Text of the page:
What are the Pali texts and how reliable are they?

What are the Pali texts and how reliable are they?

Our best estimate of the historical Buddha’s life has him passing away around 400 BCE at the age of eighty. (This makes him a contemporary of Socrates.) Immediately after the Buddha passed away at Kusinara, a First Council gathered to formally rehearse the core elements of his teachings, and a Second Council took place somewhat later to reaffirm the content of the first. There are good grounds to conclude that the body of literature we are working with in this course, the Pali Tipitaka, was fixed in its current form at the Third Council, convened by King Ashoka in India about 250 BCE. In the intervening 150 years, there was no doubt a good deal of compiling and editing going on, and it is likely that some material was lost while clearly other material was added (for example, the poems of the monks and nuns—the Therīgāthā and Theragāthā—who died after the Buddha).

It is significant, however, that by the time of the Third Council eighteen different schools of Buddhism had emerged and vigorously debated with one another, yet there appears to be no disagreement over what the Buddha said, only about how to interpret it. The overall effort of the community seems to have been directed to preserving for posterity the teachings as accurately and completely as possible, out of respect and veneration of the teacher. There was no intention to try to change these teachings. The oral tradition of the entire culture, both Buddhist and non-Buddhist, was to pass on what had been heard, and to gradually include new material that the tradition was producing (such as the record of the debates—Kathāvatthu—of the Third Council).

The assumption in our culture is that written material can be counted upon to be accurate, while anything oral is unreliable. Just the opposite was true in ancient India. Some forms of writing existed, but there was no supporting infrastructure (paper, ink, libraries, etc.) and writing was only used for secret messages and accounting purposes. Anything valuable, such as literature, myth, religious instruction, and learning of all types, was considered too important to be written down, and was preserved orally for centuries. They were very good at oral preservation, as the Veda attests. The writing down of texts of all sorts began in India around the first century BCE, and this is when the text were recorded in both Sanskrit (in India) and Pali (in Sri Lanka). Interestingly, the texts then became more corrupted by various minor scribal errors.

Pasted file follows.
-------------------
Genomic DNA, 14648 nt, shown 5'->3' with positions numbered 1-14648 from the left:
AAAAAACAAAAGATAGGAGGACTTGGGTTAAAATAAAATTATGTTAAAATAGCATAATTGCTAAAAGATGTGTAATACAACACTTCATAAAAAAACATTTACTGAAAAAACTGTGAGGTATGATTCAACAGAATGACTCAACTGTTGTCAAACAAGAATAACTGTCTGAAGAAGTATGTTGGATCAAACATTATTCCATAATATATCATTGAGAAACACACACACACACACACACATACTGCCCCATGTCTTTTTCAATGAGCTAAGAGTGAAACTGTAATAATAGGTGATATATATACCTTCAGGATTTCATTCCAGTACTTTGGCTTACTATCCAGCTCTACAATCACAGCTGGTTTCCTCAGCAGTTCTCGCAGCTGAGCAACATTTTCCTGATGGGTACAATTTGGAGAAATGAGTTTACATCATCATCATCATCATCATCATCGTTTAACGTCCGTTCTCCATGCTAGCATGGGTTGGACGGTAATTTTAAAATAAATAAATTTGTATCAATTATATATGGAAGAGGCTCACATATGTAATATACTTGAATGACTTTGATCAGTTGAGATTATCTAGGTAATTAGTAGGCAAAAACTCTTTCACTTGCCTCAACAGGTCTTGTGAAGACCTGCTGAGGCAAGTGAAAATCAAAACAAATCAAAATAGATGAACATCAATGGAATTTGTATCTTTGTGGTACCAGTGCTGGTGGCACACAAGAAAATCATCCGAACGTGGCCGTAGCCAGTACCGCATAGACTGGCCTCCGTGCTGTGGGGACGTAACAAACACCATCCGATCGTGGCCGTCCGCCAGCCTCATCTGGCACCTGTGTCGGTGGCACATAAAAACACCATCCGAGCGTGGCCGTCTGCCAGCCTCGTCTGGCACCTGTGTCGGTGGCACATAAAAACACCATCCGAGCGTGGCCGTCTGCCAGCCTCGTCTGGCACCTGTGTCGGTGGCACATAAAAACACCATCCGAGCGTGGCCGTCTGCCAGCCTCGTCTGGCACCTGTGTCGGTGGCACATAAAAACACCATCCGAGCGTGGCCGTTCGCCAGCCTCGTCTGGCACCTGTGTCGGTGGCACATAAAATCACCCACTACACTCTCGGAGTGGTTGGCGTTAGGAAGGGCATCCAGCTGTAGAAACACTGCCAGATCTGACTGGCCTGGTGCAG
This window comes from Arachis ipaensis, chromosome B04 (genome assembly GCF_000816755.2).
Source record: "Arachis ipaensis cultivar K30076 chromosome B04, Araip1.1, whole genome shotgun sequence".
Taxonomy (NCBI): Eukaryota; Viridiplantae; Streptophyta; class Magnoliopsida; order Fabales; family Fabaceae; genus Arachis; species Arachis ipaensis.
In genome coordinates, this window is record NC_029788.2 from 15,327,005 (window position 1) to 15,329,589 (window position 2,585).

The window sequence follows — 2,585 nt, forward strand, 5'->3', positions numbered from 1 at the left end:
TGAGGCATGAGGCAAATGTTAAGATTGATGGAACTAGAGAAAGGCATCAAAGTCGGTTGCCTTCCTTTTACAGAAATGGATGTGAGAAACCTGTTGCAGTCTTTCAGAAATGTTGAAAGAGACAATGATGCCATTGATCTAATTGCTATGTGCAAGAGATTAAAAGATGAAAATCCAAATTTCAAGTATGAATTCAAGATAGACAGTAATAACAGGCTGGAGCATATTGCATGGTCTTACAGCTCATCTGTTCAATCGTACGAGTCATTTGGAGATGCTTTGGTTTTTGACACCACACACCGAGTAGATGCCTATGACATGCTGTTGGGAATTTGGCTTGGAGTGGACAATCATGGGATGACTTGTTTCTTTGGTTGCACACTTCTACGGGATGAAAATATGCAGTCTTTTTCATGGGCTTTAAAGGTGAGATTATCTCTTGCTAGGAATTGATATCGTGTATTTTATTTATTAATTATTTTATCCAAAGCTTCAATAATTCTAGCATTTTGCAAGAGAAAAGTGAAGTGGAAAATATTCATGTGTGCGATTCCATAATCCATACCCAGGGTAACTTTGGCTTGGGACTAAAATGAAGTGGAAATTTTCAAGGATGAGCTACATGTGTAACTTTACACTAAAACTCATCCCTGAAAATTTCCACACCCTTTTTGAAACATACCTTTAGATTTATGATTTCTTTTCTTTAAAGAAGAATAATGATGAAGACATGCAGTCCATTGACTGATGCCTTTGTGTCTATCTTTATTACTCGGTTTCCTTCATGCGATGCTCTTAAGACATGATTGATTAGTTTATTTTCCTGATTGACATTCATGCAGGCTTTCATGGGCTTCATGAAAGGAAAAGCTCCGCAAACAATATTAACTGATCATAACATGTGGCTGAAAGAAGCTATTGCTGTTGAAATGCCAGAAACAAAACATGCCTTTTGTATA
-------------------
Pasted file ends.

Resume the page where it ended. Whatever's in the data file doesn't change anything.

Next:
We are used to thinking of the telephone game, wherein something is whispered to one person, passed around the room from person to person, and winds up at the end of the chain in a very different form. But in India oral tradition was held collectively, not individually. When dozens or even hundreds of people at a time hear the the same teaching, when that teaching is highly structured with such conventions as numbering and repetition, and when it it rehearsed regularly (every fortnight in Buddhist tradition) by the group, it retains its fidelity and does not get garbled. The Pali texts we have now are extremely consistent, coherent, and by and large represent a unified body of work.

While it is likely that people spoke somewhat differently in the various regions of north India and among the various social classes, these variants are similar enough to one another that we never hear of any problems of communication or translation, even though people travel from one end of that world to another. Pali is a language that seems to incorporate several different local variations, and served as a sort of universal language of the region at the time of the Third Council. This would have been slightly different from the form of the language spoken by the Buddha himself, a hundred and fifty years earlier, but the differences would have been minor. This means that we have in these Pali texts an extraordinary window into the past and very likely, an extraordinarily authentic record of the Buddha's teachings.

While it has been fashionable to question the reliability of the tradition in general and of the Pali texts in particular, I think the matter has been demonstrably addressed in a recent work by Bhikkhu Sujato and Bhikkhu Brahmali in a freely-distributed work called The Authenticity of the Early Buddhist Texts.

—Andrew Olendzki